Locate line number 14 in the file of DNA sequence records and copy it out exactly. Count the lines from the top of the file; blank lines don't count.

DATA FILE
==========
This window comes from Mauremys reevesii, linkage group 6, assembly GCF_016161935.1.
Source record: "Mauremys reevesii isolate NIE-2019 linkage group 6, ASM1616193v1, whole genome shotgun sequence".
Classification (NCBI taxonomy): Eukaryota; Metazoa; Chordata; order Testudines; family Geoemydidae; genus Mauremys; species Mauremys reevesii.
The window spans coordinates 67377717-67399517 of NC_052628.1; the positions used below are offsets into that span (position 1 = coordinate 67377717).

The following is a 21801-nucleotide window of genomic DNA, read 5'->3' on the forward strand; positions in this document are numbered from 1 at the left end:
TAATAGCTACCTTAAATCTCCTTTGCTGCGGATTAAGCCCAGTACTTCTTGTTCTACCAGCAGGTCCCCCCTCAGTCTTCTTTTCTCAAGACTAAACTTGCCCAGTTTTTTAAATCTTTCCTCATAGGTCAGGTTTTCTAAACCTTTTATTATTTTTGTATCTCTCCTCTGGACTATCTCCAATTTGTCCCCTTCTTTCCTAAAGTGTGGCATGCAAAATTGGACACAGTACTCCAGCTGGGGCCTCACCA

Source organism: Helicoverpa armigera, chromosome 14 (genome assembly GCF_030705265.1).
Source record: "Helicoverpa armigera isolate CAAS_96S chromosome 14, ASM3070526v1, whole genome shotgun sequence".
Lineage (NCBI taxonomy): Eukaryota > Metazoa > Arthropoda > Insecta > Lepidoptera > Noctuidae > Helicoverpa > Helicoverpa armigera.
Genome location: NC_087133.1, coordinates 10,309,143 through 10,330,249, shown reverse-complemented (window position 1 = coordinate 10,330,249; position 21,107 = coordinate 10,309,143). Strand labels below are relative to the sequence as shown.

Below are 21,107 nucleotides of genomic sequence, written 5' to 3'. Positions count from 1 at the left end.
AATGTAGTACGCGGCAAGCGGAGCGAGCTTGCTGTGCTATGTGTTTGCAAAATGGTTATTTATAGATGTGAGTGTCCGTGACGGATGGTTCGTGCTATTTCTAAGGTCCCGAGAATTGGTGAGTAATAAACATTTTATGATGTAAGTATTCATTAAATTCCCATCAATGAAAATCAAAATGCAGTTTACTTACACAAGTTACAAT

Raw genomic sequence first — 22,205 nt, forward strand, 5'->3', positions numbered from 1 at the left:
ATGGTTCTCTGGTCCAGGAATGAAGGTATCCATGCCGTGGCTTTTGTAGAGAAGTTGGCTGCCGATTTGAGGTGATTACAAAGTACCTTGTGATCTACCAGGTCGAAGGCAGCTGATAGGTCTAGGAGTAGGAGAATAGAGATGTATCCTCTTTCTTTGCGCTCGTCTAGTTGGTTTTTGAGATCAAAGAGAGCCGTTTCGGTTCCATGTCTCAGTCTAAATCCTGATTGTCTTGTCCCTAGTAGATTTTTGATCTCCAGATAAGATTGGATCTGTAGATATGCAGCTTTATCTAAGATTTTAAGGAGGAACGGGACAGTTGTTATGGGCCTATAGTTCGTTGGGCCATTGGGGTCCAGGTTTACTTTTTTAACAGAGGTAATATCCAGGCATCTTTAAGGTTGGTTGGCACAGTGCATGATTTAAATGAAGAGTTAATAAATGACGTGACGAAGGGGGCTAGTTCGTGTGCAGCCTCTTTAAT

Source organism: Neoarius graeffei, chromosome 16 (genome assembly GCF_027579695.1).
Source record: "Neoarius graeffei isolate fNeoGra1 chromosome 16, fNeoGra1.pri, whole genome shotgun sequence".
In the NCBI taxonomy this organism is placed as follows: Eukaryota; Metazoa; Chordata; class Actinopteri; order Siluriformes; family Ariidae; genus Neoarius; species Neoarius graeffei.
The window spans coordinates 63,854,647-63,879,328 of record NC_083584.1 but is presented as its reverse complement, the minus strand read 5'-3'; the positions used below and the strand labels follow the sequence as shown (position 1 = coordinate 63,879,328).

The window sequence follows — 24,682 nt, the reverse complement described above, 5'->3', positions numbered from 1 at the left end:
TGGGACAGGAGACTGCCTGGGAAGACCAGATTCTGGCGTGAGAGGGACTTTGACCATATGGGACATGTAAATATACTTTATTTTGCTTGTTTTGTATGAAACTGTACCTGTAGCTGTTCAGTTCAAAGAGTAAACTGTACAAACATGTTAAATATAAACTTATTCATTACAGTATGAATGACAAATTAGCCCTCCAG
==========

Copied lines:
ATGGTTCTCTGGTCCAGGAATGAAGGTATCCATGCCGTGGCTTTTGTAGAGAAGTTGGCTGCCGATTTGAGGTGATTACAAAGTACCTTGTGATCTACCAGGTCGAAGGCAGCTGATAGGTCTAGGAGTAGGAGAATAGAGATGTATCCTCTTTCTTTGCGCTCGTCTAGTTGGTTTTTGAGATCAAAGAGAGCCGTTTCGGTTCCATGTCTCAGTCTAAATCCTGATTGTCTTGTCCCTAGTAGATTTTTGATCTCCAGATAAGATTGGATCTGTAGATATGCAGCTTTATCTAAGATTTTAAGGAGGAACGGGACAGTTGTTATGGGCCTATAGTTCGTTGGGCCATTGGGGTCCAGGTTTACTTTTTTAACAGAGGTAATATCCAGGCATCTTTAAGGTTGGTTGGCACAGTGCATGATTTAAATGAAGAGTTAATAAATGACGTGACGAAGGGGGCTAGTTCGTGTGCAGCCTCTTTAAT